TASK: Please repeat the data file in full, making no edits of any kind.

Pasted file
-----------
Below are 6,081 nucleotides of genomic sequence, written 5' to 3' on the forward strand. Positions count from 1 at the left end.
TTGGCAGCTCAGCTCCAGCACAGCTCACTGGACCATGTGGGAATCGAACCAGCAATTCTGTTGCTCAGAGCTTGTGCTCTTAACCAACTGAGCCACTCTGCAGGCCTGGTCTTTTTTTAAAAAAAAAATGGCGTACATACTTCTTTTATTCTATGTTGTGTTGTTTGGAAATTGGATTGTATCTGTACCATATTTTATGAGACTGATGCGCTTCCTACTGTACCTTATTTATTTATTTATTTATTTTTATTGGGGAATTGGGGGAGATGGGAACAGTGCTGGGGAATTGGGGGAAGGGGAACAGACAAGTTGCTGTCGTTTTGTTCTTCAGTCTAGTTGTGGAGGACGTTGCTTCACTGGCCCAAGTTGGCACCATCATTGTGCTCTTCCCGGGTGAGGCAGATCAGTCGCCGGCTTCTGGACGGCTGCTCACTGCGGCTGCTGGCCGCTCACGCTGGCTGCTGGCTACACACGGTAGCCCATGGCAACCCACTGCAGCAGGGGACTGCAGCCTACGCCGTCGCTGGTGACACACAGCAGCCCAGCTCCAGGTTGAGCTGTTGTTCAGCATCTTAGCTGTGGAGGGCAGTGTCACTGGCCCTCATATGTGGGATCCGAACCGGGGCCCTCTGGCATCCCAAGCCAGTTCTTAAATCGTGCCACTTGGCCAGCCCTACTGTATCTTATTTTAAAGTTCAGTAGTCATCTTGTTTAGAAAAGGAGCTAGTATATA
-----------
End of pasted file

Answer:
Below are 6,081 nucleotides of genomic sequence, written 5' to 3' on the forward strand. Positions count from 1 at the left end.
TTGGCAGCTCAGCTCCAGCACAGCTCACTGGACCATGTGGGAATCGAACCAGCAATTCTGTTGCTCAGAGCTTGTGCTCTTAACCAACTGAGCCACTCTGCAGGCCTGGTCTTTTTTTAAAAAAAAAATGGCGTACATACTTCTTTTATTCTATGTTGTGTTGTTTGGAAATTGGATTGTATCTGTACCATATTTTATGAGACTGATGCGCTTCCTACTGTACCTTATTTATTTATTTATTTATTTTTATTGGGGAATTGGGGGAGATGGGAACAGTGCTGGGGAATTGGGGGAAGGGGAACAGACAAGTTGCTGTCGTTTTGTTCTTCAGTCTAGTTGTGGAGGACGTTGCTTCACTGGCCCAAGTTGGCACCATCATTGTGCTCTTCCCGGGTGAGGCAGATCAGTCGCCGGCTTCTGGACGGCTGCTCACTGCGGCTGCTGGCCGCTCACGCTGGCTGCTGGCTACACACGGTAGCCCATGGCAACCCACTGCAGCAGGGGACTGCAGCCTACGCCGTCGCTGGTGACACACAGCAGCCCAGCTCCAGGTTGAGCTGTTGTTCAGCATCTTAGCTGTGGAGGGCAGTGTCACTGGCCCTCATATGTGGGATCCGAACCGGGGCCCTCTGGCATCCCAAGCCAGTTCTTAAATCGTGCCACTTGGCCAGCCCTACTGTATCTTATTTTAAAGTTCAGTAGTCATCTTGTTTAGAAAAGGAGCTAGTATATA